Online teaching dramatically increased in every discipline in 1995. A student can earn Master's and doctoral degrees almost completely online. Students in these degree programs take courses via the Internet, but are required in some cases to appear in bodily form for the introductory sessions and for final exams. Course offerings through the Internet or through another online service provider like CompuServe, America Online, or Prodigy, are as diverse as the means by which they are offered. Some are accessible through electronic mail only. Other courses meet online in virtual classrooms. Some are Web-based, meaning they are accessible through "hot spots" on a Web page. After the summer of investigation, I decided to attempt teaching in a virtual environment during the fall semester 1995, using my PR campaigns class which consists of seniors and graduate students.

The class met at 8 A.M.--now I don't know about anyone else, but I don't have great success with students showing up for a lecture class this early. When they do show, they are late. The class in question has heavy reading assignments and requires lectures and discussion.

I knew what I wanted to test--the effectiveness and benefits of teaching in a virtual environment--but I didn't know how to go about doing it. So I enlisted assistance from the academic computing experts and, after much direction, began the fall semester by scheduling time for my class to meet in a computer lab for two weeks.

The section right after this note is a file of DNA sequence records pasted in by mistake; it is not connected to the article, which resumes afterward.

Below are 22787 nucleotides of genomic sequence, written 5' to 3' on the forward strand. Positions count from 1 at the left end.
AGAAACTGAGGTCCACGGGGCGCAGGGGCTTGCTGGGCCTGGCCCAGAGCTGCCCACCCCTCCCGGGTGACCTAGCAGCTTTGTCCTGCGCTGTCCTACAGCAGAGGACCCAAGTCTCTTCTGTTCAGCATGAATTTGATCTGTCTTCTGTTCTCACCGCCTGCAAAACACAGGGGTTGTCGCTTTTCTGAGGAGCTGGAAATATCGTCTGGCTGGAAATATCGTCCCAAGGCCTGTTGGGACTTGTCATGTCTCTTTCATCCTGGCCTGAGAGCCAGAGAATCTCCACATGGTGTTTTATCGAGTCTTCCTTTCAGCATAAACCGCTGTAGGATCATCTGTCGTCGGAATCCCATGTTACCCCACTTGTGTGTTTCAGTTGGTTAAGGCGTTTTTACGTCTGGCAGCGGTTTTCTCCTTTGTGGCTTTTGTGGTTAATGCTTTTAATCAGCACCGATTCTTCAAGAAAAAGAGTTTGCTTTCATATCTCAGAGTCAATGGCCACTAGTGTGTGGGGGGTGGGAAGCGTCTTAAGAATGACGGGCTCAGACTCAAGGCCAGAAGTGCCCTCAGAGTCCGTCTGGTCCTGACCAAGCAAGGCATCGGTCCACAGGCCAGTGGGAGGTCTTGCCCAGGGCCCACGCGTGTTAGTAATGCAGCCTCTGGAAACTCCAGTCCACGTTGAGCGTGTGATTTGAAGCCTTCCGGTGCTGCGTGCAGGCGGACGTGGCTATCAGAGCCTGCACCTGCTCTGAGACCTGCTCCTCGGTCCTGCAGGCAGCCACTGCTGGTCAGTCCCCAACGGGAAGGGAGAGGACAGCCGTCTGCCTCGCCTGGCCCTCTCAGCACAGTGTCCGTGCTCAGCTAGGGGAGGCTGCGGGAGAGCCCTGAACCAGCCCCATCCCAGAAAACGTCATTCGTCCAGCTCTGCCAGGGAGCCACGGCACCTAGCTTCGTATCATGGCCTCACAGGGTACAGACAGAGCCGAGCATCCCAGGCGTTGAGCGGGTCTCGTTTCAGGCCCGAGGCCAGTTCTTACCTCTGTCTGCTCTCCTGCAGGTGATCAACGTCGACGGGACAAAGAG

The director of academic computing at my university suggested that I attempt to teach in an environment called a "MOO." A MOO is a Multi-User Dimension Object Oriented Environment. Well, my students and I turned out to be very, very poor MOOers. We were more like Little Bo Peep's sheep. We would gather in the computer lab, telnet to a place called Diversity University, and attempt to enter the virtual campus, find the building we were supposed to be in, and enter the room established for our classes. A computer science professor suggested I use an internet relay channel (IRC), accessible on campus. Following a couple of wasted class periods MOOing, we started using an IRC for class meetings, which turned out to be the perfect virtual environment for us.

A few more days in the lab environment and we were set. I released the students to find their own way to log in to the class after the third week. Of the 15 students in this course, six had computers either at home or in their offices on campus from which they took the course. The other class members showed up at labs on campus and logged on.

We gathered online for each class meeting until the midpoint in the semester when the work on our PR campaign increased. The 15 class members and I discussed the possibility of going back to a "real" classroom for one meeting a week. Now the reason for returning to the classroom was because the students requested it. I suggested having committee meetings online after class for work on the campaign, which the students agreed with. But the students told me they missed seeing each other. They said they felt disconnected from their classmates in the virtual environment. So, we started meeting one day a week in our regular classroom and the other two days online until the end of the semester.